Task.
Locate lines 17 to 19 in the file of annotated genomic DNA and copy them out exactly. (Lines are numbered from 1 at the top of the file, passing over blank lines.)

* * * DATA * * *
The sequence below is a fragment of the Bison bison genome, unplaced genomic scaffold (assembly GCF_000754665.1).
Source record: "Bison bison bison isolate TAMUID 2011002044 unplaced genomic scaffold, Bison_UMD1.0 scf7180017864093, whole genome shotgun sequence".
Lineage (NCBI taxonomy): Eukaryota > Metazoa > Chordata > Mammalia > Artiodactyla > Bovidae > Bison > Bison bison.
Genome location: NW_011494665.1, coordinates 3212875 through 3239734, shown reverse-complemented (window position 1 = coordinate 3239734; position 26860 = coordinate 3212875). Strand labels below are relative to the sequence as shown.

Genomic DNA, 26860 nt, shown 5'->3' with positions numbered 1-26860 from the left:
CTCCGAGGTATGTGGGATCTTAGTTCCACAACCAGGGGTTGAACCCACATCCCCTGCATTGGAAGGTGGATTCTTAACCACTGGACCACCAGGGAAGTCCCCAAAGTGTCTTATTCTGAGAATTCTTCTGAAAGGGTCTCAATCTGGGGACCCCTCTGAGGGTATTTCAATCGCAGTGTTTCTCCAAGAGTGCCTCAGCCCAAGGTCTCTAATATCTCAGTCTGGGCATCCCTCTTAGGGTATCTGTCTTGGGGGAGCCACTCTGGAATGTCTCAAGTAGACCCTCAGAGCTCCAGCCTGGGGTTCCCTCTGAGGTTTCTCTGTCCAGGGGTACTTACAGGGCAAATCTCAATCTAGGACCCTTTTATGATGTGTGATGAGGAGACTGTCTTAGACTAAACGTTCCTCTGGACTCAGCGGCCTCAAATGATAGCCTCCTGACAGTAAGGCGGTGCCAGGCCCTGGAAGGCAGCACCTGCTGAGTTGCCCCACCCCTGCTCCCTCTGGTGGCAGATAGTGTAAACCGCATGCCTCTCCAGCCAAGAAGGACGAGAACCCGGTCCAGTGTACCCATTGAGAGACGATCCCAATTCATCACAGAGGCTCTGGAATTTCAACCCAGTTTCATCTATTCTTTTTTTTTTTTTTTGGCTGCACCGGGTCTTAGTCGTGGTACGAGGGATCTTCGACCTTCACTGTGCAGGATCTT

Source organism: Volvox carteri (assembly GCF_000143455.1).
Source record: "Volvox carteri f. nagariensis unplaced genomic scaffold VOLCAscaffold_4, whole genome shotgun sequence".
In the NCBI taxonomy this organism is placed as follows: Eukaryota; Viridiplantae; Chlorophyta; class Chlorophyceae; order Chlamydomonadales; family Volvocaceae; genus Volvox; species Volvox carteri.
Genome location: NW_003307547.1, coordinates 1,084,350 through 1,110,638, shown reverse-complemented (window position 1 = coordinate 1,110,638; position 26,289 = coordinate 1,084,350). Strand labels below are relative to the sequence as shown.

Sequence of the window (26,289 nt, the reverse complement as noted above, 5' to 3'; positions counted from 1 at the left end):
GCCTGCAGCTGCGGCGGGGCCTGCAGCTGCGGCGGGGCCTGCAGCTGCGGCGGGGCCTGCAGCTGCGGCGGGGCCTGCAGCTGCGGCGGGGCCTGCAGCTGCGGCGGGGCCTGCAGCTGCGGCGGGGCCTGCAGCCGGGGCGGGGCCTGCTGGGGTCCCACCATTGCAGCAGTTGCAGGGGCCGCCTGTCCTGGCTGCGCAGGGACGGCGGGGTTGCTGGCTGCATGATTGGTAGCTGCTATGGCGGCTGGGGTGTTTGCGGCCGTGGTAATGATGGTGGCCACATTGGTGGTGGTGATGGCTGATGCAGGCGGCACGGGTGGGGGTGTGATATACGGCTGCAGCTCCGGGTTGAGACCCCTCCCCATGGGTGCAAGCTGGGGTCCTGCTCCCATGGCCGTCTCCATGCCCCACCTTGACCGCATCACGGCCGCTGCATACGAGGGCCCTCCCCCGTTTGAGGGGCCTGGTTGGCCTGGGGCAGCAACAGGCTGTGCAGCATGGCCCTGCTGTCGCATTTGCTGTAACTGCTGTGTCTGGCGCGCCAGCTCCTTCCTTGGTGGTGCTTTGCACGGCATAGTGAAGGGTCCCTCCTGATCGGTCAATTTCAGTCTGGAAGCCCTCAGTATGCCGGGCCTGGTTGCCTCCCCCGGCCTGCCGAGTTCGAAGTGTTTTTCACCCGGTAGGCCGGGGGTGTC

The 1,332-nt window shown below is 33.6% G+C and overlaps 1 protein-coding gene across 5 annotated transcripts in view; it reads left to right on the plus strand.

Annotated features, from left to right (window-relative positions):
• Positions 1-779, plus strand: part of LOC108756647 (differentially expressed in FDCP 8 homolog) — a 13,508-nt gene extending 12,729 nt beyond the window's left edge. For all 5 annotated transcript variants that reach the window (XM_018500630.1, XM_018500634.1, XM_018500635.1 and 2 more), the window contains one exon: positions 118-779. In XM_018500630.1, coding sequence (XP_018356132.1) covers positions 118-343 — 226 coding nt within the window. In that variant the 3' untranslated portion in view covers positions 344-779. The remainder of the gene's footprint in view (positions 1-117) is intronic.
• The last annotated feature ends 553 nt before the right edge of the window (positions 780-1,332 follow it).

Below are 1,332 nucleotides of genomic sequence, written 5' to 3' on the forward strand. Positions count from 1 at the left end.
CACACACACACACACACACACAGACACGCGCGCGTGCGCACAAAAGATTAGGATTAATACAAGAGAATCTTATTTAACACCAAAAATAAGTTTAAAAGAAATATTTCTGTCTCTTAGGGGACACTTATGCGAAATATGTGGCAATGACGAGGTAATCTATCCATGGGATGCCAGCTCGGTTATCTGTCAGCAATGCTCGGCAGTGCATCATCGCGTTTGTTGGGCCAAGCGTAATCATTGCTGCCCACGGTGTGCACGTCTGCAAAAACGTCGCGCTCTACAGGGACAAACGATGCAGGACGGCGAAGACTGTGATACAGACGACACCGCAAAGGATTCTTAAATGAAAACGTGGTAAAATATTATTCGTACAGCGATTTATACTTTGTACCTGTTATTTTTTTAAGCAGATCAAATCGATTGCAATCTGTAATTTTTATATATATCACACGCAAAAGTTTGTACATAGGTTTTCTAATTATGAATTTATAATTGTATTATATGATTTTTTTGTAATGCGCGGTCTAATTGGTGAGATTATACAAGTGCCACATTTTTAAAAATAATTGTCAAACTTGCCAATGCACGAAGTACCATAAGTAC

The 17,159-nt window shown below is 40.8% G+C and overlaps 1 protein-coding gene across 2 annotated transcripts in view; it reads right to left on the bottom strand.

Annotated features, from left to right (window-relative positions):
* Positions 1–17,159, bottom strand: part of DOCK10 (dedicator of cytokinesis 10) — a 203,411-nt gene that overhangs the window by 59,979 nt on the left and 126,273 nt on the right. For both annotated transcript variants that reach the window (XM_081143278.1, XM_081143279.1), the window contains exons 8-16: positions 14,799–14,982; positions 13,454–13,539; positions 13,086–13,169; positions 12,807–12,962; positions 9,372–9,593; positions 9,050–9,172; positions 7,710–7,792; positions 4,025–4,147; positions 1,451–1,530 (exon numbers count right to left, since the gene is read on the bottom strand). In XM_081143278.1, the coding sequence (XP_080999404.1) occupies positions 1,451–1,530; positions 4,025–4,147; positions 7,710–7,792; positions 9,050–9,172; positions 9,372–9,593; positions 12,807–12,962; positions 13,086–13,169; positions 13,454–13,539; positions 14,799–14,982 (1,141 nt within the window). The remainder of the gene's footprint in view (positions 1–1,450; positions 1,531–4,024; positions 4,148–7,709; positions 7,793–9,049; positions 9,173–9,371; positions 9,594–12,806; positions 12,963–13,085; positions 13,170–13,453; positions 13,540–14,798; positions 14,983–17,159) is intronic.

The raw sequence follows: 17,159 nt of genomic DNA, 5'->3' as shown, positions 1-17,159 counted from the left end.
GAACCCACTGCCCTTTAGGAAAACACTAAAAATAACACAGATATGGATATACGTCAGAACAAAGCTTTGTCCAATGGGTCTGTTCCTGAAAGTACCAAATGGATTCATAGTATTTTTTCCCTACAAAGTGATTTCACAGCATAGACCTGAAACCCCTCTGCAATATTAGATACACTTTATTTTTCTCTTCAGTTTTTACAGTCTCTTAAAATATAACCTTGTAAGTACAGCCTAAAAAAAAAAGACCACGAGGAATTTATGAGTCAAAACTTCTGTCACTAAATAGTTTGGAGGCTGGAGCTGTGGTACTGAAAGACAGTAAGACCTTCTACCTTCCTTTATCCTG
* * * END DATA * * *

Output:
Below are 1,332 nucleotides of genomic sequence, written 5' to 3' on the forward strand. Positions count from 1 at the left end.
CACACACACACACACACACACAGACACGCGCGCGTGCGCACAAAAGATTAGGATTAATACAAGAGAATCTTATTTAACACCAAAAATAAGTTTAAAAGAAATATTTCTGTCTCTTAGGGGACACTTATGCGAAATATGTGGCAATGACGAGGTAATCTATCCATGGGATGCCAGCTCGGTTATCTGTCAGCAATGCTCGGCAGTGCATCATCGCGTTTGTTGGGCCAAGCGTAATCATTGCTGCCCACGGTGTGCACGTCTGCAAAAACGTCGCGCTCTACAGGGACAAACGATGCAGGACGGCGAAGACTGTGATACAGACGACACCGCAAAGGATTCTTAAATGAAAACGTGGTAAAATATTATTCGTACAGCGATTTATACTTTGTACCTGTTATTTTTTTAAGCAGATCAAATCGATTGCAATCTGTAATTTTTATATATATCACACGCAAAAGTTTGTACATAGGTTTTCTAATTATGAATTTATAATTGTATTATATGATTTTTTTGTAATGCGCGGTCTAATTGGTGAGATTATACAAGTGCCACATTTTTAAAAATAATTGTCAAACTTGCCAATGCACGAAGTACCATAAGTAC

The 17,159-nt window shown below is 40.8% G+C and overlaps 1 protein-coding gene across 2 annotated transcripts in view; it reads right to left on the bottom strand.